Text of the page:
Mad Men writer Victor Levin takes the director’s seat for “5 to 7”
It’s been a long time since I wrote one of these, and I think it’s because I haven’t found the right movie to write about. I used to think that reviewing movies was all about watching the latest films and doing a write-up before your contemporaries. Of course, my love for film is not compromised when I say that. The reviews stem from a love of the art and its study that will never fade. I mean the specific movies I choose to write about.
I think the biggest reason I haven’t reviewed a movie in a while is because none of the ones I’ve watched have inspired me enough to want to further understand them to begin with. That’s why I initially started this blog; it gave me a new-found understanding of a film. I started a few, some I loved, some I disliked, others I hated. But for some reason, I could never finish.
But this one, I will.
Sunday nights are my favourite time of the week. They feel like the small gap between the end of something and the beginning of something else; a certain limit of time that is on the verge of an event that never comes. It feels like an escape from all that there is to be escaped from — if even for a little while.
And that is exactly what one feels when watching Emmy-nominated, Mad Men writer Victor Levine‘s directorial debut, 5 to 7. A cozy little film, 5 to 7 follows a struggling, 24 year-old writer, Brian Bloom (Anton Yelchin), whose life turns upside down when he volunteers to enter an open relationship with a married Arielle (Bérénice Marlohe).
On first glance, the film would seem like any other one about an affair, but the fact that the relationship in question is an open one, and everyone is aware of what — or who — the other is doing, it becomes refreshing to watch. The progressive element spins a whole new twist on our perception and understanding of relationships.
The roles in the film were fantastically cast. Yelchin delivers a great performance as Brian Bloom. He showcases the character’s mannerisms and quirks in the most authentic way, bringing Brian to life in the most likable of ways. It takes a whole of ten minutes for the viewer to fall in love with the character — and for good reason. He is awkward, overthinking, curious, witty, and relatable in every sense.
Often in Romance films, we’re made to know that a certain actor/actress is the love interest, and we’re set up to like them just because they are so. We are never shown what it is about them that drives our main character so crazy. That is far from true in 5 to 7. Marlohe‘s Arielle is not only smart, witty, fun, and cultured, but she’s also a woman of classic beauty and elegance, inside and out. The actress adds her natural charm to the character, making her quite a likable — nay, lovable — character.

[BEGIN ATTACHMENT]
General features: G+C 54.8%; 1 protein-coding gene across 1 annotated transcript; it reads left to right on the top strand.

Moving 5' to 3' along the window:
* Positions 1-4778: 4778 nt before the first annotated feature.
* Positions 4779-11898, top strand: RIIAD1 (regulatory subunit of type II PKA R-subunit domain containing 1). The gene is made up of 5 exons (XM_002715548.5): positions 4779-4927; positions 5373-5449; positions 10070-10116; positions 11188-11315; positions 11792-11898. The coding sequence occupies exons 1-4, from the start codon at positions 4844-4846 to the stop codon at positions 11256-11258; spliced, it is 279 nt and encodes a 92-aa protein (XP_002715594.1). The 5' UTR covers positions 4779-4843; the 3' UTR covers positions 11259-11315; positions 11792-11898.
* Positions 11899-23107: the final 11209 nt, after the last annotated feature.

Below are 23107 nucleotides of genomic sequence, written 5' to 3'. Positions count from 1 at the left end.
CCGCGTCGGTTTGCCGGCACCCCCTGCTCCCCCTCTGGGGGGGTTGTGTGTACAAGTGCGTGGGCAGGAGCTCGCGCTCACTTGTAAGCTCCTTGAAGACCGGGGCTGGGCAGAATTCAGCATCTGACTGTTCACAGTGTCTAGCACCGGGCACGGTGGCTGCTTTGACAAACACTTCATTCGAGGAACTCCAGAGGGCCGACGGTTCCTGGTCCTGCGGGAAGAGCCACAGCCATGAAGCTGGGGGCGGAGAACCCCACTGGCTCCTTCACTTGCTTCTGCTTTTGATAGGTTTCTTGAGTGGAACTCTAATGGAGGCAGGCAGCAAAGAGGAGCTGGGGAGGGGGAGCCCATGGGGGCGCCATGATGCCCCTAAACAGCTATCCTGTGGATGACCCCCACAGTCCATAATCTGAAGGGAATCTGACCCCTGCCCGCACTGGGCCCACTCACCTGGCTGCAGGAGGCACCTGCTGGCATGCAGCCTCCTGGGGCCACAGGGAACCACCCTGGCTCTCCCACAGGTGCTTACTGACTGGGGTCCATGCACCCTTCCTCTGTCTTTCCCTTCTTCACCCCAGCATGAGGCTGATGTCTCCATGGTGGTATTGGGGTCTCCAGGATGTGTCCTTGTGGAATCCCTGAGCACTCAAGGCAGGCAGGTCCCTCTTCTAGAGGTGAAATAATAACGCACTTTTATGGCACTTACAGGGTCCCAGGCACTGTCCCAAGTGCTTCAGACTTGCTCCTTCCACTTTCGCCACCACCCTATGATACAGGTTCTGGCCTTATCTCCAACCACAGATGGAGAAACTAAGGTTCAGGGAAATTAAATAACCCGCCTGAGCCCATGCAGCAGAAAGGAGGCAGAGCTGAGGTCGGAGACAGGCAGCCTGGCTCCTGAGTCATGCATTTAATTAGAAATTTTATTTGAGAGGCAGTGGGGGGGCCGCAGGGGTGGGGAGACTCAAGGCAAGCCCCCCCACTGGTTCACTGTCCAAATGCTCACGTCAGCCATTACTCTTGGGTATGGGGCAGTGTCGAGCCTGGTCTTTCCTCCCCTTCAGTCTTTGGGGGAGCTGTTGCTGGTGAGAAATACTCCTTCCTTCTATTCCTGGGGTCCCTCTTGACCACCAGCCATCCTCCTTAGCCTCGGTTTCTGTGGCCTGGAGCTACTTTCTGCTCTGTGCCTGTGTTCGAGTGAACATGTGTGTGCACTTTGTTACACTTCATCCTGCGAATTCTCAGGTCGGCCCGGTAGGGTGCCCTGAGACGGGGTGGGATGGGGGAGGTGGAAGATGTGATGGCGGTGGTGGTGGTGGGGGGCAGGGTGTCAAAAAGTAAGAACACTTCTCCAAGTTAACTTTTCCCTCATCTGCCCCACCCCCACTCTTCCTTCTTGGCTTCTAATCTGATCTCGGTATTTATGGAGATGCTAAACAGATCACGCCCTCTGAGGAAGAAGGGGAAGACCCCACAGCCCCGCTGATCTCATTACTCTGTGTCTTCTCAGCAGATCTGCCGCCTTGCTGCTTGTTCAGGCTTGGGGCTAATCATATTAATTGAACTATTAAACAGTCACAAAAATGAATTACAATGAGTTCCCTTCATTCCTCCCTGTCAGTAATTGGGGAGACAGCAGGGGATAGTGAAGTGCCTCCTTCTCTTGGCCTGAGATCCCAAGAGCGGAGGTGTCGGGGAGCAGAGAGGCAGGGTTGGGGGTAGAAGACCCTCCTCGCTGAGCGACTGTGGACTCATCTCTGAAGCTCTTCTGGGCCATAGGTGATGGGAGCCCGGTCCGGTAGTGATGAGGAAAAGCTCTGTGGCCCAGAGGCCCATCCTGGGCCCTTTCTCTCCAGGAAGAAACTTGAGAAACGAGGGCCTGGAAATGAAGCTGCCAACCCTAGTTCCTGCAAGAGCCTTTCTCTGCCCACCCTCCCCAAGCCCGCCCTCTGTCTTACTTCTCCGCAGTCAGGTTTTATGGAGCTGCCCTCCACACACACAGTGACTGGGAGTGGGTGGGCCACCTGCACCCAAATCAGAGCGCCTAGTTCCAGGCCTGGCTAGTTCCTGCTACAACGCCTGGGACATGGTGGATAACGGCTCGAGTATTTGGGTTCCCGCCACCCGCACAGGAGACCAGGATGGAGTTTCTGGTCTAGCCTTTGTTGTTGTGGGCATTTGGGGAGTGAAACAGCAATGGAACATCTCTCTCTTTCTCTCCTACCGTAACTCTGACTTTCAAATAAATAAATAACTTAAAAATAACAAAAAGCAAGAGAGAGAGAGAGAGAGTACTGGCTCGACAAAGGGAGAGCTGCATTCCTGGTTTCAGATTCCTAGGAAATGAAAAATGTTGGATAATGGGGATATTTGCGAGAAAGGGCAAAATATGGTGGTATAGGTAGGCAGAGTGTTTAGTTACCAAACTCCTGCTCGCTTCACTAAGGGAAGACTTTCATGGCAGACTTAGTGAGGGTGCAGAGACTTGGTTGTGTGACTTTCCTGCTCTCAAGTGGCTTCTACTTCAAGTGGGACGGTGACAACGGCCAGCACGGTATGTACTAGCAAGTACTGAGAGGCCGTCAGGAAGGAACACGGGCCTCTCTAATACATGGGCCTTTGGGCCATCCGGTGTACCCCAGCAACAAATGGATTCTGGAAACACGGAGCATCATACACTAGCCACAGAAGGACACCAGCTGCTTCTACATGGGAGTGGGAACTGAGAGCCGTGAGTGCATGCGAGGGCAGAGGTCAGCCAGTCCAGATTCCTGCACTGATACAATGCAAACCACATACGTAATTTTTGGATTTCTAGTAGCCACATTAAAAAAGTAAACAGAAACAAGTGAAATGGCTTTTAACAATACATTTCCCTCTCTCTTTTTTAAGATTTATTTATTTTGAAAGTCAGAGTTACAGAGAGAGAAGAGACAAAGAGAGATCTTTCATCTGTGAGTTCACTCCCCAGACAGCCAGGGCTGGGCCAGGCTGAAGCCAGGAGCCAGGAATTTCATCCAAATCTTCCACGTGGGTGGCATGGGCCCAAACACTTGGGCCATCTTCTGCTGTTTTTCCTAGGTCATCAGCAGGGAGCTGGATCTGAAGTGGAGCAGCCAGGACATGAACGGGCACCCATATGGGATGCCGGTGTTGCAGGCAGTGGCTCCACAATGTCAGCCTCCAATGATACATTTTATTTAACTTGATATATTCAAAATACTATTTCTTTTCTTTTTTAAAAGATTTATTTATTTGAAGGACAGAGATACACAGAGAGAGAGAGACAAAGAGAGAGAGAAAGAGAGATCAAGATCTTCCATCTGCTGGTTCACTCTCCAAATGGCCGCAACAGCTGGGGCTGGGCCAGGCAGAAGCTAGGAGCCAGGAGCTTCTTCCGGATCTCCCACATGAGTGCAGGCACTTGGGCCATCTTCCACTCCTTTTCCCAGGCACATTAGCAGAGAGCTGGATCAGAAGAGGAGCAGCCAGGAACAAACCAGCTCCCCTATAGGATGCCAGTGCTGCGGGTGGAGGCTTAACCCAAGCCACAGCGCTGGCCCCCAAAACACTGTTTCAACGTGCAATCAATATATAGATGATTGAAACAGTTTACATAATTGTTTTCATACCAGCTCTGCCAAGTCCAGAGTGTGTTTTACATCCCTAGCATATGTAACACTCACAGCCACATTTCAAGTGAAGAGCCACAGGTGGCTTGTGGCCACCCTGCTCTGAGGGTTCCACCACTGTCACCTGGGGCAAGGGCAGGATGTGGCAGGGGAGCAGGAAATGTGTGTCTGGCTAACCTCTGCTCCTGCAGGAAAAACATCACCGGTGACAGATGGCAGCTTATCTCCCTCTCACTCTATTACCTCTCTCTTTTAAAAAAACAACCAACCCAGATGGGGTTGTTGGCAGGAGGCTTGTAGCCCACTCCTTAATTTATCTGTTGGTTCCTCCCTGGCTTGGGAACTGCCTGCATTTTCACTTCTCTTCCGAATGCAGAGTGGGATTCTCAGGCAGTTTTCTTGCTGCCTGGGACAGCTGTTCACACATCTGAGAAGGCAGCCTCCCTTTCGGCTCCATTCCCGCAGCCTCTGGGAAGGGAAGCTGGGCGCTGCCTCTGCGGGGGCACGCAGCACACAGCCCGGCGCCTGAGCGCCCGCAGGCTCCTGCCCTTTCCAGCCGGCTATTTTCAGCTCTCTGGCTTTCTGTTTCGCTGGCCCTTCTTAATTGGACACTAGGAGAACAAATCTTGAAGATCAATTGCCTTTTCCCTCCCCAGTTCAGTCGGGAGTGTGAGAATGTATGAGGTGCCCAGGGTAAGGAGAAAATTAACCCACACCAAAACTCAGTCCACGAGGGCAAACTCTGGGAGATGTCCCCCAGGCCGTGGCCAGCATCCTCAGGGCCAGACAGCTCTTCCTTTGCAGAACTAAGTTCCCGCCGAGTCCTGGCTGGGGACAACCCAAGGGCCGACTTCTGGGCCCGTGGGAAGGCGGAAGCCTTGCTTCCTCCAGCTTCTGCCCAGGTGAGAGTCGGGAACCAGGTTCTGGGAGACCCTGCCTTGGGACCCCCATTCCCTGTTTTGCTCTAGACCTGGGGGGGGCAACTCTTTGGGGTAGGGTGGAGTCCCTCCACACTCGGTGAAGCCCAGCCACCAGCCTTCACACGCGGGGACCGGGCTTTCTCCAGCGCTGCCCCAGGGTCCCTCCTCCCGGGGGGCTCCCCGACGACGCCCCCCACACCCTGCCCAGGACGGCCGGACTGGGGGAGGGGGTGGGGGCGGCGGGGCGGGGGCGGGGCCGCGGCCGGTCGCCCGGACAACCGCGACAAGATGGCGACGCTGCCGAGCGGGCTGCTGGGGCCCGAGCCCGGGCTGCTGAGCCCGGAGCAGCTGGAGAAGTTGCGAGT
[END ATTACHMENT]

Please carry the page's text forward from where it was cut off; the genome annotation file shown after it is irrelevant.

The two leads are supported by a host of talented actors and actresses including Olivia Thirlby, Lambert Wilson, and Hollywood powerhouses Glenn Close and Frank Langella, who steal the show with comical and well-delivered performances that cannot but make the viewer smile.
The score made the film reminiscent of a Woody Allen movie (think Midnight in Paris, Blue Jasmine). It’s a mesh of classical tunes (some in French) that transport the viewer to a romanticised escape not uncommon in some Hollywood romances. It’s become a trope to signify old-fashioned love, and while for some movies it’s forced and ill-fitting, 5 to 7 benefits from it given the film’s overall light-hearted content.
Most of the film’s vices and virtues go back to its script. Written and directed by Mad Men veteran Victor Levin, the script features some beautiful monologues (particularly the concluding one), witty dialogue, and interesting characters. Dialogue is a key component in keeping the viewer invested in the film. And where most films fail in this respect, 5 to 7 passes with flying colours.
That said, the script is not faultless. Throughout the movie, there is a certain focus on culture and cultural traditions and norms. while that could be interesting, the execution is quite sloppy. It feels like the elephant in the room that needs to be pointed out all the time, one that is rather unnecessary to the film’s plot. These references to culture become generalised and overbearing at one point in the movie.
Another flaw in the movie is its duration. The relationship started off way too quickly. Hardly a minute into meeting the main character, the plot already starts. An extra ten minutes in the beginning would have resulted in the perfect duration for this sort of movie. The viewer would have been better acquainted with Brian, at least.
It is also worth noting that the film tends to be a bit unrealistic taking into consideration the logic of the film’s world. This is easiest to spot in his parents’ reactions when Brian tells them about his relationship — and the nature of it. They represent the dichotomy of opinions regarding the matter, but that of the mother is just unethical.
Victor Levin‘s 5 to 7 explores the boundless nature of first love and heartache. Headed by a fantastic cast, all of whom do their part in making the film whole, a mostly beautifully-penned and charming script, and smart directing, the film is perfect for any Sunday evening watch. Not the best movie ever, but it definitely grips you and wins you over.
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